If you’re trying to get healthy, there’s a good chance you’re paying pretty close attention to the food you put in your body – and that’s fantastic!
But there’s one thing you may not be considering… and that’s what comes OUT of your body. Sure, no one wants to talk about it, but when it comes to your health, digestion is key – so let’s talk honestly about the one thing NO ONE wants to talk about – bowel movements.
How Much Should You Go?
Generally, your goal should be to have a bowel movement anywhere from three times per day to three times per week.1 The frequency should depend on what you eat, how much water you drink, and your unique digestive system. But here’s the truth: a lot of people don’t happen to fall into this category.
In fact, in the United States, there are around 2.5 million visits to the doctor each year because of struggles with constipation. Of course, lots of folks turn to professional medical care or laxatives for help with the issue.2
But really, you should also be looking at your toilet.
Turns out there’s a new toilet innovation on the market called the Squatty Potty. And the Squatty Potty promises to be the solution for anyone troubled by constipation. The Squatty Potty is a stool that you put your feet on so that you can essentially be in the squatting position while seated on the toilet. (You can also just use a good old cardboard box to prop your feet up on.)
Could fixing constipation be this easy? Read on to find out.
The Science of Squatting
Before deciding whether the need for a ‘stool stool’ is a fit for you, you need to understand how squatting might affect your bowel movements. Let’s pretend we live in the old days – otherwise known as B.T. – Before Toilets.
Nowadays, when you sit on a toilet, you’re at what’s called an anorectal angle. According to the Squatty Potty website, the anorectal angle is the root of poop trouble as it puts “upward pressure on the rectum.”3
Think of the end of your digestive tract as a garden hose. Sitting on your toilet causes a kink in the hose. The result? You need to strain harder to get your feces out.
Squatting, rather than sitting on a toilet, may increase the speed of elimination by removing that kink. And it may also help fix more serious digestive problems, too.4
So, is a Squatty Potty the Solution?
Well, one study the company cited showed that subjects found squatting toilets were more comfortable and even more efficient than Western toilets. But, the subjects of the study were also used to squatting when using the bathroom.5
The thing is, nothing shows that squatting is bad for you. And the anorectal angle does technically allow for less space in the rectum which may help prove the point that squatting is the natural way to use the bathroom.6 And scientific studies show that squatting can help people who are having trouble with regular bowel movements.7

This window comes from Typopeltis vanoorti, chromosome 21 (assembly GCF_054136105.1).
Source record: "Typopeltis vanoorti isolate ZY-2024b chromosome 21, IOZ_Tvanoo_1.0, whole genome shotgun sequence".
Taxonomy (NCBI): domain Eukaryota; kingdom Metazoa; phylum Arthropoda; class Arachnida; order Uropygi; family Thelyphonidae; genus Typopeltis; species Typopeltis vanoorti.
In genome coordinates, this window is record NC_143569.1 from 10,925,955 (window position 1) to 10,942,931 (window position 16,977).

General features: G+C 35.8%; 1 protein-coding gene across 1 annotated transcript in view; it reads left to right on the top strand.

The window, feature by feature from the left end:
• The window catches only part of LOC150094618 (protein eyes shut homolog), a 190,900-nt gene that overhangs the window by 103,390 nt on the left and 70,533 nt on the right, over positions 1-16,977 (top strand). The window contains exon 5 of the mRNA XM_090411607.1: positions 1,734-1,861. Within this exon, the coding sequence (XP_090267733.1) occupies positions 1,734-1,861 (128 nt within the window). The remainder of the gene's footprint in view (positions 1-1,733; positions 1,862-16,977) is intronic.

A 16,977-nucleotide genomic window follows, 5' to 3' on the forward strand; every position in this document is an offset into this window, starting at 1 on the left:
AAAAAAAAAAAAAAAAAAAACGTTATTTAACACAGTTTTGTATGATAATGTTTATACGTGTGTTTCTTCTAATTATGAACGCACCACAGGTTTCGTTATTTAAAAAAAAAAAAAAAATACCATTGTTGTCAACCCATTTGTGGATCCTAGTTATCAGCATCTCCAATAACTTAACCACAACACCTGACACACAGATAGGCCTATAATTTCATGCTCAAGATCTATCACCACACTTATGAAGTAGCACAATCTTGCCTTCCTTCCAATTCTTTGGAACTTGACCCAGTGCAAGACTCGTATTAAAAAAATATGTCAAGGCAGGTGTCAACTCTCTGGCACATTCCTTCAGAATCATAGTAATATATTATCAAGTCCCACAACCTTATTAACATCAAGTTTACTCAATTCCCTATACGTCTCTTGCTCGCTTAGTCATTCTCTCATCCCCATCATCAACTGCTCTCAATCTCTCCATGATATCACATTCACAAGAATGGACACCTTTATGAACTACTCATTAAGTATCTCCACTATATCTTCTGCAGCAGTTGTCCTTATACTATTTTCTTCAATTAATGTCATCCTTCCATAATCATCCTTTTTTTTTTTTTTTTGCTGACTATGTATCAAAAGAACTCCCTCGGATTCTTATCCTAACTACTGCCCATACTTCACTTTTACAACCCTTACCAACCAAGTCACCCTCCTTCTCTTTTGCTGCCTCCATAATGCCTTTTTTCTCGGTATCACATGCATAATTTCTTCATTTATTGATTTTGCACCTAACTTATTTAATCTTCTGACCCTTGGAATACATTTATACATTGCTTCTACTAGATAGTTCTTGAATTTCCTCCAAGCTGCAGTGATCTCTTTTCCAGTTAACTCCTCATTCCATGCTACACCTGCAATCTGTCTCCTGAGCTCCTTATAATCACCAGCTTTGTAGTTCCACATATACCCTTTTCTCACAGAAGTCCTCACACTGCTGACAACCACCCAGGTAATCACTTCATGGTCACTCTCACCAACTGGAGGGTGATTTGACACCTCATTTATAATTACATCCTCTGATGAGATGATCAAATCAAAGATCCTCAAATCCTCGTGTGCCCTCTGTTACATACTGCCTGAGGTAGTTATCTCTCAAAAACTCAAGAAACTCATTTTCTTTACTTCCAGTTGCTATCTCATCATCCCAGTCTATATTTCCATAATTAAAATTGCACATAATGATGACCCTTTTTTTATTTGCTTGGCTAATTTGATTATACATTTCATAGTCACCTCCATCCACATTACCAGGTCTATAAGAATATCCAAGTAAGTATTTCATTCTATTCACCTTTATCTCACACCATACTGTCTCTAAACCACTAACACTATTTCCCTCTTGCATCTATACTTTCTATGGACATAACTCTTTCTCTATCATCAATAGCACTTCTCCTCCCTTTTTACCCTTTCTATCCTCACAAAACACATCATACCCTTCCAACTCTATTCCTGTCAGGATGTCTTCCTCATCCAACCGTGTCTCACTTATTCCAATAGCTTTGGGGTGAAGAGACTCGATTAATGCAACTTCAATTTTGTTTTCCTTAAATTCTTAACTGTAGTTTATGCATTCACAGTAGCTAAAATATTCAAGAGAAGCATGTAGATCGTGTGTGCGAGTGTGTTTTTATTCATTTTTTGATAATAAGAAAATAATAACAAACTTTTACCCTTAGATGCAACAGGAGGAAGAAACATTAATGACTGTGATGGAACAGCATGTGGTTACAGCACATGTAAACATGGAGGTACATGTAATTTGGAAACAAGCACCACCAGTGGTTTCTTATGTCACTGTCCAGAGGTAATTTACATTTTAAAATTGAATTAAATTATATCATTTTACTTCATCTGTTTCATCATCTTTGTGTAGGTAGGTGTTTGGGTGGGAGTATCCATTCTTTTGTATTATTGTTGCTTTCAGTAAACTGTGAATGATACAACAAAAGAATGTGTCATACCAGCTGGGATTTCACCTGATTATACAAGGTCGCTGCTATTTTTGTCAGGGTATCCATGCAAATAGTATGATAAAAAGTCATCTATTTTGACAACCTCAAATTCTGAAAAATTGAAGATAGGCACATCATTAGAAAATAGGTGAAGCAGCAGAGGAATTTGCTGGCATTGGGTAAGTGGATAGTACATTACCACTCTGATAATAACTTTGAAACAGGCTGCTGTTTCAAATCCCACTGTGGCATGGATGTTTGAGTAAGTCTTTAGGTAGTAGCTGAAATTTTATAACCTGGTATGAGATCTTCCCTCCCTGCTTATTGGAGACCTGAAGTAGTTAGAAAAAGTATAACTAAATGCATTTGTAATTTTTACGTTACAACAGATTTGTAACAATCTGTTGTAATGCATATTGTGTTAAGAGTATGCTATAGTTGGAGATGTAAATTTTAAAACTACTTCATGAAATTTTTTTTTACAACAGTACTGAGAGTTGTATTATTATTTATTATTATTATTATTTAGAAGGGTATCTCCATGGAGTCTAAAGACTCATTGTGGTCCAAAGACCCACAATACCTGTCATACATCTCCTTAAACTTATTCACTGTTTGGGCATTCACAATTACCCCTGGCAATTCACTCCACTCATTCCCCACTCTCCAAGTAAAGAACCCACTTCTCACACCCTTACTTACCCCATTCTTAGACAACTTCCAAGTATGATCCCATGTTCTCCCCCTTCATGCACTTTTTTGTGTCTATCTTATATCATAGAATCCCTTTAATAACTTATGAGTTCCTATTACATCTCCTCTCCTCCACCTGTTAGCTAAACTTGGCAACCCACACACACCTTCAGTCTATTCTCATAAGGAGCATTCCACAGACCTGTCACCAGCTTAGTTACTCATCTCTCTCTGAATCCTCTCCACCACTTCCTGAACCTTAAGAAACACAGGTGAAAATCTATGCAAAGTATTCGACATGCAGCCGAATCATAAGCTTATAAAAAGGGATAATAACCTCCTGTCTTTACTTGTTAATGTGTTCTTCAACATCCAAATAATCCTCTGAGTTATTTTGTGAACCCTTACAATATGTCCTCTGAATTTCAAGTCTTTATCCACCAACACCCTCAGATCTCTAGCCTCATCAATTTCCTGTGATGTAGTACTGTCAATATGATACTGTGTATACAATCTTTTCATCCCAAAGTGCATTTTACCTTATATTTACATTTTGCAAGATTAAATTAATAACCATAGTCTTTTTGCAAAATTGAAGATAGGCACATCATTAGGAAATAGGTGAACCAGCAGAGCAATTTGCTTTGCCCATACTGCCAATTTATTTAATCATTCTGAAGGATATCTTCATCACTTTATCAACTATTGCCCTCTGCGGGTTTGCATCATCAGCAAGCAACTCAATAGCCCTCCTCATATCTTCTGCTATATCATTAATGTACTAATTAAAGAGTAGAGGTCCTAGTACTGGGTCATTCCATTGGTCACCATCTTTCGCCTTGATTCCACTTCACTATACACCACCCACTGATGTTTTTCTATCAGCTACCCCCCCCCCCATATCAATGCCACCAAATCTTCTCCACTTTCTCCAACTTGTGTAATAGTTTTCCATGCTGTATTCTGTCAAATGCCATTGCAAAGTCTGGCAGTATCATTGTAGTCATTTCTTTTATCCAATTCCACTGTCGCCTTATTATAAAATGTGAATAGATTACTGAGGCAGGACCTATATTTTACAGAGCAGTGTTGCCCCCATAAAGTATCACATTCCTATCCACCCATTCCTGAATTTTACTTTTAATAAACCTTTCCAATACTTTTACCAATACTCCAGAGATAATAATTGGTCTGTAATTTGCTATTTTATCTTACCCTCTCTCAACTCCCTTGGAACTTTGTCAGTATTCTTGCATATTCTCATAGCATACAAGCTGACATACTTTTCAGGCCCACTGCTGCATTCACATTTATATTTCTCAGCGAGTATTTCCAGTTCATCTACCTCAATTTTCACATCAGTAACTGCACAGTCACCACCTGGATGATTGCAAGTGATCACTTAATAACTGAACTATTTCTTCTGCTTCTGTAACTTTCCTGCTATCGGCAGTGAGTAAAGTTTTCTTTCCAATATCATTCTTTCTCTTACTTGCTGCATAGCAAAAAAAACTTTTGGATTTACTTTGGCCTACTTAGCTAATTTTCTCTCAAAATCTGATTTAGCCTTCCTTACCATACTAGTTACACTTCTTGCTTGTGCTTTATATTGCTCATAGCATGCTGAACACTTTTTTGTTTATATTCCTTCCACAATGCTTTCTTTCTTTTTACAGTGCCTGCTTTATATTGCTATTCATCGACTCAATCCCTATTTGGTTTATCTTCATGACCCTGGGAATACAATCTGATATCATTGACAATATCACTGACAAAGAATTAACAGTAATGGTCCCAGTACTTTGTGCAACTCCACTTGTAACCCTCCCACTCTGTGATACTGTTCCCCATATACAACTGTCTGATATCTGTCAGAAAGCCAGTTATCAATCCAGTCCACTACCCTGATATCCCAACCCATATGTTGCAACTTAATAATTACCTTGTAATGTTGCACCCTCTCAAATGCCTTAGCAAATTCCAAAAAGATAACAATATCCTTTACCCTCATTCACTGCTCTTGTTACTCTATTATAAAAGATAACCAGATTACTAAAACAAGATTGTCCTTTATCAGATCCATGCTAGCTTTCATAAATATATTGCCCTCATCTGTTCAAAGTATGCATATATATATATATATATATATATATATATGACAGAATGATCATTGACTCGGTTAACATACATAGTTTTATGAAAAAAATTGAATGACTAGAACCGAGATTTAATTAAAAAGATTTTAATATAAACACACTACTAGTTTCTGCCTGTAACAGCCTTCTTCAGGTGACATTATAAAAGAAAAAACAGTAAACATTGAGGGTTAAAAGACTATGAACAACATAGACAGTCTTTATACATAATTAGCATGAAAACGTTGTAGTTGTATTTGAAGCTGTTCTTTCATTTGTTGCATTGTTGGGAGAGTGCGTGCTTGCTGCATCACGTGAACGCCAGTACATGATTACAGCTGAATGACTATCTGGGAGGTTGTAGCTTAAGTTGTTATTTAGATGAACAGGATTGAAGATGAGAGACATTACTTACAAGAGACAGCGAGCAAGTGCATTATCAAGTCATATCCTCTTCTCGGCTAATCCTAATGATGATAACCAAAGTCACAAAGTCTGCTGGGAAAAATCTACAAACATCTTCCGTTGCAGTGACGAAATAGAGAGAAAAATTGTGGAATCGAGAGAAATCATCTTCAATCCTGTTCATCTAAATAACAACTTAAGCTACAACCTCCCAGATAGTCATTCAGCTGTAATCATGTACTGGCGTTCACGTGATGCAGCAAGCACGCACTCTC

Other Ways to Help Ease Constipation
When it comes to constipation, squatting can help stack the deck in your favor. But there are other things you can do to improve this as well. So whether or not you try Squatty Potty (or recycle a cardboard box) try using these tips as well.
- Keep Hydrated
Regular dehydration can play a role in constipation. Naturally, water is proven to help with constipation relief. And some studies show that sparkling water can be even more effective than tap water.8,9
- Up Your Fiber Intake
Chances are that you’ve heard about how fiber can play a role in easing constipation. A better fiber can help increase the bulk and consistency of your bowel movements so they’re easier to pass.10
However, when it comes to fiber, there are certain things you want to look for. If you’d like take a fiber supplement, opt for psyllium husk or a prebiotic powder to add to water or a smoothing. Soluble fibers have the best track record of supporting regularity. So shoot for vegan favorites like beans, raw asparagus, artichokes, lentils, peas, and nuts.11
- Get Active
A recent study showed that exercise relieves some symptoms of constipation.12 So, take a walk or go for a swim… your body will thank you.
Issues with elimination can come from a number of sources. Squatting to use the toilet might give you some real relief if you’re struggling with bowel issues. To really make a difference in your regularity, consider combining a Squatty Potty (or a small cardboard box) with more dietary probiotics and prebiotics, and more exercise.